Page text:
While these results are encouraging in the short-term, repeated applications of dairy manures could potentially raise Cu concentrations to levels toxic to plants, with very limited possibilities for remediation. A few fields in Idaho that have received frequent applications of lagoon water have shown evidence of Cu accumulation. Because Cu is so tightly bound by the soil, it is very difficult to remove. Succeeding crops can only remove 0.1 pound Cu per acre per year. As it stands now, if a grower waits until Cu plant toxicity symptoms occur (including plant death), they will continue to see Cu toxicities in that field for an indefinite period of time.
In terms of regulation, there is an existing EPA 503 “worst case scenario” standard that limits annual loading of Cu from biosolids to 66 pounds Cu per acre and limits lifetime loading to 1,339 pounds Cu per acre (limits are based on biosolids land application). For more information read Land Application of Biosolids. Reaching these limits is almost impossible with dairy waste applications, and would devastate most agricultural crops long before the lifetime loading limits were met. New York has set lower lifetime loading limits for Cu at 75 pounds per acre to avoid the potential of irreversible toxic accumulations of Cu in the soil. (For more information, see Table 5 in Composting Facilities.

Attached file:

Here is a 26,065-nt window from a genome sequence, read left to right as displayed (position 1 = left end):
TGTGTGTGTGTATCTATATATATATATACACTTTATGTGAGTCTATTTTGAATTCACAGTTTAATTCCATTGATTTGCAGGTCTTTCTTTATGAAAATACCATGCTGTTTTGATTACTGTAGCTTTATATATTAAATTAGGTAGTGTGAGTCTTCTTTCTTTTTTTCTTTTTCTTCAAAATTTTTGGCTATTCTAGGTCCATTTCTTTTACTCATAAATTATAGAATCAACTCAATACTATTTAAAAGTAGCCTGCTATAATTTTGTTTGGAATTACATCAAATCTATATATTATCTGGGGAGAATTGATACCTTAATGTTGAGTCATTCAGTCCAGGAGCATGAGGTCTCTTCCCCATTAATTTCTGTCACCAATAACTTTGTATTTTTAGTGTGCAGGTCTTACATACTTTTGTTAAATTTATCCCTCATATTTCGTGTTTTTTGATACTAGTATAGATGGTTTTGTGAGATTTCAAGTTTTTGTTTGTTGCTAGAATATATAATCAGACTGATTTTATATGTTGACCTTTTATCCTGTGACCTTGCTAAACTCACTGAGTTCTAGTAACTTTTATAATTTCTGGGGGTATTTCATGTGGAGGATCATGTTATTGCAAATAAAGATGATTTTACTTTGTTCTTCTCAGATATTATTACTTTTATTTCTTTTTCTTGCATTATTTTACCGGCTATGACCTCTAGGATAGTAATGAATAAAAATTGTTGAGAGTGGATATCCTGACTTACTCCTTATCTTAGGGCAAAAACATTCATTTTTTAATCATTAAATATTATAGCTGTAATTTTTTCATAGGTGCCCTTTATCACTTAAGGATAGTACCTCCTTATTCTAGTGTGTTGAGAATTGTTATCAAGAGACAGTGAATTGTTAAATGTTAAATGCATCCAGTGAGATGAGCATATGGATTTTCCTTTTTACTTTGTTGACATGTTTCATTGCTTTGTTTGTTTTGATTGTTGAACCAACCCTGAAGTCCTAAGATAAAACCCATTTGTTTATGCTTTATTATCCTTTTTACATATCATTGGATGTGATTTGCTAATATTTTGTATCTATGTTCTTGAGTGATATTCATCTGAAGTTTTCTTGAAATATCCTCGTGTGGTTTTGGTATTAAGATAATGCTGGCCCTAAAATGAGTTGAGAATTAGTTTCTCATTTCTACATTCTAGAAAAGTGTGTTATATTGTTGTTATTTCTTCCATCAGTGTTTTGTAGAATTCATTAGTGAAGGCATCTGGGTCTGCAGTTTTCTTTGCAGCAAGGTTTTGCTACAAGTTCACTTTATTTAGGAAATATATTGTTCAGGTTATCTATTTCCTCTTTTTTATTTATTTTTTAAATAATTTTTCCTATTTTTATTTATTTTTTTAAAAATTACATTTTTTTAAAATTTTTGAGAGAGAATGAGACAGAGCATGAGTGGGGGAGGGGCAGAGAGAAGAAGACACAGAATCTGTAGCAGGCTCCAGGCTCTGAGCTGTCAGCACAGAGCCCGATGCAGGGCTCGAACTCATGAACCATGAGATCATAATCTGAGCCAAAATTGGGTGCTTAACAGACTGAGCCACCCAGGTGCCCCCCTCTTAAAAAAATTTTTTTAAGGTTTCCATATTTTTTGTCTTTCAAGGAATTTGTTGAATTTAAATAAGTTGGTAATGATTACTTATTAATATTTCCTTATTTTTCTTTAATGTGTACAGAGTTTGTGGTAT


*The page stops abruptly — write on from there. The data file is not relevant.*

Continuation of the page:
Recommendations for Land Applying Copper Sulfate Hoof Baths
While more studies are needed to develop an official threshold for Cu in alkaline Idaho soils, based on what we know thus far, it would be advisable to cease Cu additions to soils with greater than 50 ppm extractable Cu. This value is advisable for producers raising alfalfa for dairy cow consumption in order to avoid Cu accumulation above National Research Council recommendations. To determine if you currently have a Cu accumulation problem in your soil, or to identify a developing accumulation, request an analysis for diethylenetriaminepentaacetic acid (DTPA) extractable Cu every two to three years from an accredited soil testing laboratory.
- Rick Stehouwer and Greg Roth with the Department of Crop and Soil Sciences at Penn State University produced a similar document, “Copper sulfate hoof baths and copper toxicity in soil”, which describes hoof bath use, accumulation and toxicity in soils.
- Mike Rankin with the University of Wisconsin Extension wrote “Agronomic and Environmental Issues with Foot Bath Solution Land Spreading”
- Joe Harrison & Lyn VanWieringen wrote “Copper Sulfate Footbaths and Soil-Crop Levels of Copper”, again targeting issues similar to those presented in this webpage.
- ZINPRO animal nutrition outlined “Foot baths – Key Points”. This site contains follow-along calculations for determining the quantity of CuSO4 needed to create solutions of various concentrations and volumes.
Jim Ippolito. Research Soil Scientist, USDA–ARS, Northwest Irrigation and Soils Research Laboratory, 3793 N. 3600 E., Kimberly, ID, 83341; 208/423-6524; firstname.lastname@example.org
Amber Moore. Assistant Professor and Extension Soil Specialist, University of Idaho – Twin Falls Research and Extension Center, 315 Falls Avenue East, Evergreen Bldg., P.O. Box 1827, Twin Falls, ID, 83303-1827; 208/736-3629; email@example.com